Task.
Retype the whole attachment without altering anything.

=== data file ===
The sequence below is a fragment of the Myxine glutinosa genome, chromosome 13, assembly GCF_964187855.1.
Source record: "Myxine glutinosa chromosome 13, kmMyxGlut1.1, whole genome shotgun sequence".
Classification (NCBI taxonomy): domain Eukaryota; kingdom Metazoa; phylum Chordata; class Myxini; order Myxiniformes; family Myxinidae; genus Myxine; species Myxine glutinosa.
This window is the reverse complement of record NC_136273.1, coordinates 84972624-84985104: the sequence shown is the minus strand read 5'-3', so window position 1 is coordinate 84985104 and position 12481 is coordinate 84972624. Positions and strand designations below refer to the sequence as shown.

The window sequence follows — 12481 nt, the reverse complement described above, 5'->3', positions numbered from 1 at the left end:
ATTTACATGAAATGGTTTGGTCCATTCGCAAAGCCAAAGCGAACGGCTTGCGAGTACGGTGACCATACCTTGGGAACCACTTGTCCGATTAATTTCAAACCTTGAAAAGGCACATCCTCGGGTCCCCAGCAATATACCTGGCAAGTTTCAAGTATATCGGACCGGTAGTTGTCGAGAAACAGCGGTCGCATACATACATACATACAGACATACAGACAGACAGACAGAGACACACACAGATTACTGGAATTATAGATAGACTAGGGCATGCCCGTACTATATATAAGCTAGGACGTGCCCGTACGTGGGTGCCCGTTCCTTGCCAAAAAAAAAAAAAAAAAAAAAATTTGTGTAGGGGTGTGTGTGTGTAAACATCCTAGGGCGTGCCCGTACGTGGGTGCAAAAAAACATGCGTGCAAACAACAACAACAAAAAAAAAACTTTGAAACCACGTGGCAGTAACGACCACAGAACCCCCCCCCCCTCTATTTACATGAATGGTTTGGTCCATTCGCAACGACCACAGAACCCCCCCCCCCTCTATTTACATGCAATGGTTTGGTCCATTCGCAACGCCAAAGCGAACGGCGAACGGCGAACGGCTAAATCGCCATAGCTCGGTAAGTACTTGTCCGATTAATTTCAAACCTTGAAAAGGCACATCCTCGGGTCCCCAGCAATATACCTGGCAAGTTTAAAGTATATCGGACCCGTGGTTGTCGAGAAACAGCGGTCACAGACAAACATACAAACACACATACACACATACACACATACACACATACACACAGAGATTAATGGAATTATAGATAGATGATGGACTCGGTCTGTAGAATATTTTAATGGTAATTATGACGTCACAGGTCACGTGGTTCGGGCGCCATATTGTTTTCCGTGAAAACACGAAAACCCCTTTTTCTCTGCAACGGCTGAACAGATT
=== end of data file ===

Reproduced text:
The sequence below is a fragment of the Myxine glutinosa genome, chromosome 13, assembly GCF_964187855.1.
Source record: "Myxine glutinosa chromosome 13, kmMyxGlut1.1, whole genome shotgun sequence".
Classification (NCBI taxonomy): domain Eukaryota; kingdom Metazoa; phylum Chordata; class Myxini; order Myxiniformes; family Myxinidae; genus Myxine; species Myxine glutinosa.
This window is the reverse complement of record NC_136273.1, coordinates 84972624-84985104: the sequence shown is the minus strand read 5'-3', so window position 1 is coordinate 84985104 and position 12481 is coordinate 84972624. Positions and strand designations below refer to the sequence as shown.

The window sequence follows — 12481 nt, the reverse complement described above, 5'->3', positions numbered from 1 at the left end:
ATTTACATGAAATGGTTTGGTCCATTCGCAAAGCCAAAGCGAACGGCTTGCGAGTACGGTGACCATACCTTGGGAACCACTTGTCCGATTAATTTCAAACCTTGAAAAGGCACATCCTCGGGTCCCCAGCAATATACCTGGCAAGTTTCAAGTATATCGGACCGGTAGTTGTCGAGAAACAGCGGTCGCATACATACATACATACAGACATACAGACAGACAGACAGAGACACACACAGATTACTGGAATTATAGATAGACTAGGGCATGCCCGTACTATATATAAGCTAGGACGTGCCCGTACGTGGGTGCCCGTTCCTTGCCAAAAAAAAAAAAAAAAAAAAAATTTGTGTAGGGGTGTGTGTGTGTAAACATCCTAGGGCGTGCCCGTACGTGGGTGCAAAAAAACATGCGTGCAAACAACAACAACAAAAAAAAAACTTTGAAACCACGTGGCAGTAACGACCACAGAACCCCCCCCCCCTCTATTTACATGAATGGTTTGGTCCATTCGCAACGACCACAGAACCCCCCCCCCCTCTATTTACATGCAATGGTTTGGTCCATTCGCAACGCCAAAGCGAACGGCGAACGGCGAACGGCTAAATCGCCATAGCTCGGTAAGTACTTGTCCGATTAATTTCAAACCTTGAAAAGGCACATCCTCGGGTCCCCAGCAATATACCTGGCAAGTTTAAAGTATATCGGACCCGTGGTTGTCGAGAAACAGCGGTCACAGACAAACATACAAACACACATACACACATACACACATACACACATACACACAGAGATTAATGGAATTATAGATAGATGATGGACTCGGTCTGTAGAATATTTTAATGGTAATTATGACGTCACAGGTCACGTGGTTCGGGCGCCATATTGTTTTCCGTGAAAACACGAAAACCCCTTTTTCTCTGCAACGGCTGAACAGATT